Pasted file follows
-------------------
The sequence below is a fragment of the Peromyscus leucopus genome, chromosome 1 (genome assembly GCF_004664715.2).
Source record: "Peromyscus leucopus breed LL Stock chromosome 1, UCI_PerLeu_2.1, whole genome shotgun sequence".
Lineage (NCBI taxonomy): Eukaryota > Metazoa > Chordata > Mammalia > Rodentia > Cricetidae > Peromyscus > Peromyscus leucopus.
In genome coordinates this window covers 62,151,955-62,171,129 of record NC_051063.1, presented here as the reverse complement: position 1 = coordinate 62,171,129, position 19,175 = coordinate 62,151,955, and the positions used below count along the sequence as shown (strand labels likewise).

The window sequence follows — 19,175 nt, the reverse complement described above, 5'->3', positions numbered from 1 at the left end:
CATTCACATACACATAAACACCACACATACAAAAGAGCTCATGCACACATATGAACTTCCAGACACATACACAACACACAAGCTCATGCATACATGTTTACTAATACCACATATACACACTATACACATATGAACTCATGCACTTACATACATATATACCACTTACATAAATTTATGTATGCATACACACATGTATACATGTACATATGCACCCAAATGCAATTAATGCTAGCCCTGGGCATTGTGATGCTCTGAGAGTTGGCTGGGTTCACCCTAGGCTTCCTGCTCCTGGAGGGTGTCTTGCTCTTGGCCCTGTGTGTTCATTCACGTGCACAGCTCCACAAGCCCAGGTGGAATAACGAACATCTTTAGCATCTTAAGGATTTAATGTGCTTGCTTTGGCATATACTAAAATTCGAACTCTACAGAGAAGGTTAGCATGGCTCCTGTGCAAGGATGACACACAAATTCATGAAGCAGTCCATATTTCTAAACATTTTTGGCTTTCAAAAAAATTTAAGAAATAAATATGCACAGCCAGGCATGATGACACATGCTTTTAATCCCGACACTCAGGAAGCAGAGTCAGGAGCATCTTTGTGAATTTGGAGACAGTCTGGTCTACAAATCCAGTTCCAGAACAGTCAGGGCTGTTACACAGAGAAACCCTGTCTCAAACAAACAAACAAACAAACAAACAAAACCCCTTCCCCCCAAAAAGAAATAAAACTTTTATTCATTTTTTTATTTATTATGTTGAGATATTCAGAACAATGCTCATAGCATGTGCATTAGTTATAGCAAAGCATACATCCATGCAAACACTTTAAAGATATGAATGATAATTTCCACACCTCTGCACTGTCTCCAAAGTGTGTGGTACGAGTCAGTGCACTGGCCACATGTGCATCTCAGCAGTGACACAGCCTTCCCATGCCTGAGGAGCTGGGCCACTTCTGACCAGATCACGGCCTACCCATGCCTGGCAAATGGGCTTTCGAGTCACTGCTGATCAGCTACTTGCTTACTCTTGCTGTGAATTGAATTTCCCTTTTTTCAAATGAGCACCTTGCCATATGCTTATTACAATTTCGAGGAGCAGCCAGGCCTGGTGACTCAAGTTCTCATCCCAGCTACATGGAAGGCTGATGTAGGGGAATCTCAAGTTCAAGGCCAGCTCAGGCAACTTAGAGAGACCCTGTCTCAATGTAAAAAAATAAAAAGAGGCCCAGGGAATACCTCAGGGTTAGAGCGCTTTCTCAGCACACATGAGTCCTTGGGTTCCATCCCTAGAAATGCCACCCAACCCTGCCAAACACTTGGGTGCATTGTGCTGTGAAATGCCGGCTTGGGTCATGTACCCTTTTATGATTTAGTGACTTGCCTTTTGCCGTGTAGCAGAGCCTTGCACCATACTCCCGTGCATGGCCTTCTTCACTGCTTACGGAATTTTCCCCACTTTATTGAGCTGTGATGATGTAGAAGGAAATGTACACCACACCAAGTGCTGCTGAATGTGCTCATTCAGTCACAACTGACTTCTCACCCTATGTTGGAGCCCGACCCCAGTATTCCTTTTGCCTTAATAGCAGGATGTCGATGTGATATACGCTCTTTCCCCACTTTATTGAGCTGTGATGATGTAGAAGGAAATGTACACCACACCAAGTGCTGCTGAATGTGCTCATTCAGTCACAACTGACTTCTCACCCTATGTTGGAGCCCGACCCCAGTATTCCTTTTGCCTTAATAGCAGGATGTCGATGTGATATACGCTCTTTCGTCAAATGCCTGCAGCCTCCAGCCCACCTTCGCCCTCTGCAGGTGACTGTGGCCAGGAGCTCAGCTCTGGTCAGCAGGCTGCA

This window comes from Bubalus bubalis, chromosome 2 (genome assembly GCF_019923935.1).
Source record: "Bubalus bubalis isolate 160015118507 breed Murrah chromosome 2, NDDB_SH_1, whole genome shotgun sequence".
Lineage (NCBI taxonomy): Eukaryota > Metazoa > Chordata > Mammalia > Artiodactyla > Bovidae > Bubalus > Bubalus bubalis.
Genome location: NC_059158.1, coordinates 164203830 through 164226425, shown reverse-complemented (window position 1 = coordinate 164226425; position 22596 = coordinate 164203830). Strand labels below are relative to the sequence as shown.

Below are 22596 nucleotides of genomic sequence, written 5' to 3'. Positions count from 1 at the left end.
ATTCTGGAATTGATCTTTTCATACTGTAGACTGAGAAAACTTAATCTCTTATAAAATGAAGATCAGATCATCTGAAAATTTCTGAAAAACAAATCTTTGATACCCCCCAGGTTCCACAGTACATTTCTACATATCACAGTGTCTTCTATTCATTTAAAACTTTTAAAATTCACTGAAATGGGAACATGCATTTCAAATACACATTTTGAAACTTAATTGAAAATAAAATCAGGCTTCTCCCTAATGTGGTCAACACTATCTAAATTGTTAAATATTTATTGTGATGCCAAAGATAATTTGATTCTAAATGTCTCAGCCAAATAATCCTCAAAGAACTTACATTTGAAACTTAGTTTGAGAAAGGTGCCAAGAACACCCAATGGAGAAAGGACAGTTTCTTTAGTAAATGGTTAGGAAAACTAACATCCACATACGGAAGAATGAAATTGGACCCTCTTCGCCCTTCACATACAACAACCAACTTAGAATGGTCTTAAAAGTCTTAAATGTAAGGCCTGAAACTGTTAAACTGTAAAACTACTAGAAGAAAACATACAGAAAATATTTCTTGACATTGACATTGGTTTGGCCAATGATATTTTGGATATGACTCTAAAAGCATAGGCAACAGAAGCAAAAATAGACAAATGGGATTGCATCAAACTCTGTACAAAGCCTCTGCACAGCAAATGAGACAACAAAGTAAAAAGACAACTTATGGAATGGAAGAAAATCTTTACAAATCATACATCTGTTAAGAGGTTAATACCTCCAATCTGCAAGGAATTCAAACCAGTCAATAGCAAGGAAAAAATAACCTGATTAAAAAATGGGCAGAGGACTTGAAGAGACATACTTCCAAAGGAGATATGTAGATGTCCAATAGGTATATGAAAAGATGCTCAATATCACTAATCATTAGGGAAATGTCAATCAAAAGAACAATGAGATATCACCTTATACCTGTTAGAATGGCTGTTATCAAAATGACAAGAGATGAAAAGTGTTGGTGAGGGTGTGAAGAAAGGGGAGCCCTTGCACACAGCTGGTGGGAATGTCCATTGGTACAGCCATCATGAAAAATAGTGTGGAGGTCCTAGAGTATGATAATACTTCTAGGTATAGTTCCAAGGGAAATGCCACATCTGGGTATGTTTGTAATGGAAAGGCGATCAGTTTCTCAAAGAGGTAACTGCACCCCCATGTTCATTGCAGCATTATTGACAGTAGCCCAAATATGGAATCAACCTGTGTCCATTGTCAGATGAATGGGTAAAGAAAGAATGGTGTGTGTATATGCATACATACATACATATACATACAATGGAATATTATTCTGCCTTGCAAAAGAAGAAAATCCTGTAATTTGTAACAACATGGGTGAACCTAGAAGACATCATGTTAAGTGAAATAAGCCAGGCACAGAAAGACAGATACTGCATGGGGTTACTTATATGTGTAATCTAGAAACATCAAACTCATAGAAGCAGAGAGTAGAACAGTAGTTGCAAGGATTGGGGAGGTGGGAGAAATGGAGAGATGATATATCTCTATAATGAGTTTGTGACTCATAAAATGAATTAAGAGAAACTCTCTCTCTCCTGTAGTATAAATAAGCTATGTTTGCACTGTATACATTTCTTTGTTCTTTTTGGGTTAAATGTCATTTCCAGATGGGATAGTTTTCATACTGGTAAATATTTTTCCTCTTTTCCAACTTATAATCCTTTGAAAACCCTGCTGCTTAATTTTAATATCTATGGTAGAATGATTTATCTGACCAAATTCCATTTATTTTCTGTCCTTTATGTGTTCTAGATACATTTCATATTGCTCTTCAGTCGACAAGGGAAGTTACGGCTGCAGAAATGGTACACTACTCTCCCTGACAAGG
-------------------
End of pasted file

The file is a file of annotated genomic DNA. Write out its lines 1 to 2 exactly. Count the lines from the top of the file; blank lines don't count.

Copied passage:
The sequence below is a fragment of the Peromyscus leucopus genome, chromosome 1 (genome assembly GCF_004664715.2).
Source record: "Peromyscus leucopus breed LL Stock chromosome 1, UCI_PerLeu_2.1, whole genome shotgun sequence".